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Somali Pirate Sent up the River

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THE MEN OF CELL BLOCK SEA
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At his sentencing this morning, Abdiwali Abdiqadir Muse, one of the pirates that famously hijacked the Maersk Alabama in 2009, said, "I ask for forgiveness from all the people I harmed including the U.S. government."

Oh, you're sorry? Well, that changes everything, Abdiwali! Here's 34 years in prison--enjoy!

"For five days that must have seemed like an eternity to this victims, Abduwali Abukhadir Muse terrorized the crew of the Maersk Alabama," said U.S. Attorney Preet Bharara (when does the guy sleep??) in a statement after the sentencing. "Now he will pay for those five days and the events leading up to them."

So, he'll be paying for his crime, but did you ever wonder how pirates pay for their crimes, as in, literally pay for their hijacking missions?

Somali pirate hijackings are financed by what may well be the world’s most unusual “stock market.”

A pirate interviewed by Canada’s National Post says that, in Haradheere, 250 miles northeast of Mogadishu, brigands set up an exchange of sorts to fund their activities.

“Four months ago, during the monsoon rains, we decided to set up this stock exchange. We started with 15 ‘maritime companies’ and now we are hosting 72. Ten of them have so far been successful at hijacking.”

He explained that, “The shares are open to all and everybody can take part, whether personally at sea or on land by providing cash, weapons or useful materials.”

After a ransom payout for releasing a Spanish vessel, “investor” Sahra Ibrahim, was lined up outside the exchange waiting for her cut.

“I am waiting for my share after I contributed a rocket-propelled grenade for the operation,” she said. “I am really happy and lucky. I have made $75,000 in only 38 days since I joined the company.”

On Monday, the UAE-owned, Panama-flagged merchant ship MV Orna, was seized by pirates 400 nautical miles northeast of the Seychelles.

Between June and September, the number of hijackings drops, as monsoon season makes it difficult for pirates to operate the small skiffs used in attacks. Come autumn, the attacks begin once again, which are so frequent that Frontline Ltd., the world’s largest operator of oil supertankers, which transports cargo for companies including ExxonMobil, BP, and Chevron, has in the past considered avoiding the Gulf of Aden altogether.

Pirates know that the value of the ship and its cargo are usually worth far more than however much they are demanding, and a few million dollars is a drop in the bucket in relative terms for the ship operator. Whatever risks there are -- the international task force of naval vessels patrolling the area, for one -- the risk of not collecting a ransom is lowered still, as “Kidnap & Ransom” insurance today seems to be the rule, not the exception. K&R insurance is not something generally offered by the Aetnas of the world; it’s a highly-specialized slice of the overall insurance industry and is only available through a handful of companies like Lloyd’s of London, which wrote the world’s first K&R policy in 1932 after the kidnapping of the Lindbergh baby.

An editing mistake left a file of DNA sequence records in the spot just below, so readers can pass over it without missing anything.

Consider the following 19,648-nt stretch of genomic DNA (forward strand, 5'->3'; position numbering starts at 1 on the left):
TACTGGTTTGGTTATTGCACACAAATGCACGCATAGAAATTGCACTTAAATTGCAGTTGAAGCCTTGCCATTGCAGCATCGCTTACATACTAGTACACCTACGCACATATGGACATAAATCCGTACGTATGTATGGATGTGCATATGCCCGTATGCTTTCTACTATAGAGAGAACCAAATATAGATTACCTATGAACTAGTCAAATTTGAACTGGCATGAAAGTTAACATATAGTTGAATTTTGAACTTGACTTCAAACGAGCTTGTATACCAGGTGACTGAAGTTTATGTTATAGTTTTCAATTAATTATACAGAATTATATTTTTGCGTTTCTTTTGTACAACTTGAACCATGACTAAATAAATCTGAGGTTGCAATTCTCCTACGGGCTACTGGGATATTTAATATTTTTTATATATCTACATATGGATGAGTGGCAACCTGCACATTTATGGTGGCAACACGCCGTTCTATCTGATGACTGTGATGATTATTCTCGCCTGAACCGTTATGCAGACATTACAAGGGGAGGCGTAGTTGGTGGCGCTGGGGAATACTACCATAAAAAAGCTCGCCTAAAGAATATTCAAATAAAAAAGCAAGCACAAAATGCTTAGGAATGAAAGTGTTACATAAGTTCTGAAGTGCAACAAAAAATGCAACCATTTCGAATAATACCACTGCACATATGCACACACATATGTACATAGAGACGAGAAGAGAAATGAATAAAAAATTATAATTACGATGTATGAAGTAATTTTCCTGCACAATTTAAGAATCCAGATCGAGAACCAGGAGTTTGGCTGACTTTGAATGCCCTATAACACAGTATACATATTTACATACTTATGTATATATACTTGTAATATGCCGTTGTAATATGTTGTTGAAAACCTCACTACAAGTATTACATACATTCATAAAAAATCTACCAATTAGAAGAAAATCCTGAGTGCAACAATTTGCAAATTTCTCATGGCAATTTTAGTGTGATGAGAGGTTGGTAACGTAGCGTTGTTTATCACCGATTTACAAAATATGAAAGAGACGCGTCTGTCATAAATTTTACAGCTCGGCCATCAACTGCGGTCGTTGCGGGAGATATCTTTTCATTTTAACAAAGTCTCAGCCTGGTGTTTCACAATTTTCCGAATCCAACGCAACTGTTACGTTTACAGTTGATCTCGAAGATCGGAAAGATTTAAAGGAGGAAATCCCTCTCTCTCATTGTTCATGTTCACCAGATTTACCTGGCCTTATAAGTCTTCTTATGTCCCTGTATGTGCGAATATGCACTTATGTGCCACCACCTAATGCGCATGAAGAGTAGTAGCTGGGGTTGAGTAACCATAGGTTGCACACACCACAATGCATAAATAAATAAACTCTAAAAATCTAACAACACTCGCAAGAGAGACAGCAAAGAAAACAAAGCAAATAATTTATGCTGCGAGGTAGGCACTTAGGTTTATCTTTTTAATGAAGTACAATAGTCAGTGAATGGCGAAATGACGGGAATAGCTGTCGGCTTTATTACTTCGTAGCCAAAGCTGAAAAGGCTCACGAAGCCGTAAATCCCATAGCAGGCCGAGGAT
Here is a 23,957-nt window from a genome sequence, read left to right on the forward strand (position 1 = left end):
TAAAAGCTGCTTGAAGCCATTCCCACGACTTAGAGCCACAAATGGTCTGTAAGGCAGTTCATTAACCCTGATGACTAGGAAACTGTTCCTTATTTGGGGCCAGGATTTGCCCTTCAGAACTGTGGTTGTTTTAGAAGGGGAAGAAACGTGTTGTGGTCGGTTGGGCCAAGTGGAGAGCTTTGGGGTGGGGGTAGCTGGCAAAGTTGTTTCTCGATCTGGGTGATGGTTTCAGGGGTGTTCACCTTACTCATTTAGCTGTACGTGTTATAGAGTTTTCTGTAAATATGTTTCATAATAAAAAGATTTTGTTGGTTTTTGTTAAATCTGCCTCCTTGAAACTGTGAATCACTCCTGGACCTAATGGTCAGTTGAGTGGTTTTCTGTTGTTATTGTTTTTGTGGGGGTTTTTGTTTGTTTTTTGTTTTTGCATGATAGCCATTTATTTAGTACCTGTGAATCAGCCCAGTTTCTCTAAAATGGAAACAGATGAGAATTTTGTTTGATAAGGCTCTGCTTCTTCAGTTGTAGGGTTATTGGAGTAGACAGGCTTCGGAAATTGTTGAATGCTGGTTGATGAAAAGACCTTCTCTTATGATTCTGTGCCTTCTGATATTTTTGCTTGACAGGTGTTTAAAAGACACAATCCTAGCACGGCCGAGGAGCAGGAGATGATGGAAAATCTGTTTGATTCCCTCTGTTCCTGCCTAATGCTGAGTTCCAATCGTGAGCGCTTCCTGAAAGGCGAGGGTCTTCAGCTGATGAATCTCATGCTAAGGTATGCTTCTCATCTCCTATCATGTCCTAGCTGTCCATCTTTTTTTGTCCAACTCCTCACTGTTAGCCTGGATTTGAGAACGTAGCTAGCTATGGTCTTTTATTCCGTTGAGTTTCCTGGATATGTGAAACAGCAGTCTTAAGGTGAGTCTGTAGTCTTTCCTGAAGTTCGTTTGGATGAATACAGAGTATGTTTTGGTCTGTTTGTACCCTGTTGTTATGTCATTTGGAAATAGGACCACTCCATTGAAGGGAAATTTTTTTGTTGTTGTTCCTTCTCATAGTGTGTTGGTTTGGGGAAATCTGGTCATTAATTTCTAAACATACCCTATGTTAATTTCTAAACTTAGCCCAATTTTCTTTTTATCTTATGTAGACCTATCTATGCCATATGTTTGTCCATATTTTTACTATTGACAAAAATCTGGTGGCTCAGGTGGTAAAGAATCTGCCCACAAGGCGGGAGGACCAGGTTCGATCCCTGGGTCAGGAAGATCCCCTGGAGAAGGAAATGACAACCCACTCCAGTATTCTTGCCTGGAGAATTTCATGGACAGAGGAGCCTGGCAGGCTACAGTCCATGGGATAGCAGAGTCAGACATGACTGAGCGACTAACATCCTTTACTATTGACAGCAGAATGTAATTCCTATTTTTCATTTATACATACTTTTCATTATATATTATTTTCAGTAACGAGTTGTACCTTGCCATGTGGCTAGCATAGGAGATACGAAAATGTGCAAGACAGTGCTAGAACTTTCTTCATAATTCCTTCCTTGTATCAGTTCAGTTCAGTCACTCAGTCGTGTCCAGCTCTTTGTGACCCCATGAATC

Here’s how it works. In the event of a pirate attack, the vessel’s crew contacts company headquarters, which in turn, contacts its insurance company, which in turn, contacts a security firm, which then begins negotiations with the hijackers.

James Wilkes of maritime risk company Gray Page, likens this to a “tense boardroom negotiation.”

“A commercial transaction is probably a good way to describe it,” he tells the BBC. “They have hijacked the ship, the crew and its cargo and they want a certain amount of money for its release.”

In most cases, there are no laws to prevent a ransom from being paid by a private entity.

“Paying ransoms is not illegal,” Guillaume Bonnissent, a special risks underwriter for Hiscox Insurance Co. Ltd, which writes about two-thirds of the world's kidnap-and-ransom insurance policies, tells Time magazine. It is, however, illegal for insurance companies themselves to pay ransoms, which is why Control Risks and others make the payments. “K&R is really reimbursement,” Bonnissent said. “We reimburse clients for ransoms paid.”

“The money is concealed in large floating plastic containers, and flown by air and dropped,” says Mike Regester, an insurance broker for Cooper Gay. “Then the pirates go out and pick it up,” he says.



Though the 24-nation Combined Maritime Forces patrol as effectively as possible, “The number of forces is never going to be enough to guarantee protection,” a spokesman for the CMF told Bloomberg. “Pirates are opportunists who will seek the easiest target available.”

In the event a ransom is paid in person, the one couriering the cash could wind up being that target.

As risk consultant Darren Dickson, whose firm has arranged several payments to pirates, says, “Some of these people who have done these drop offs by boat actually have to fend off pirates as they are delivering the ransom themselves.”
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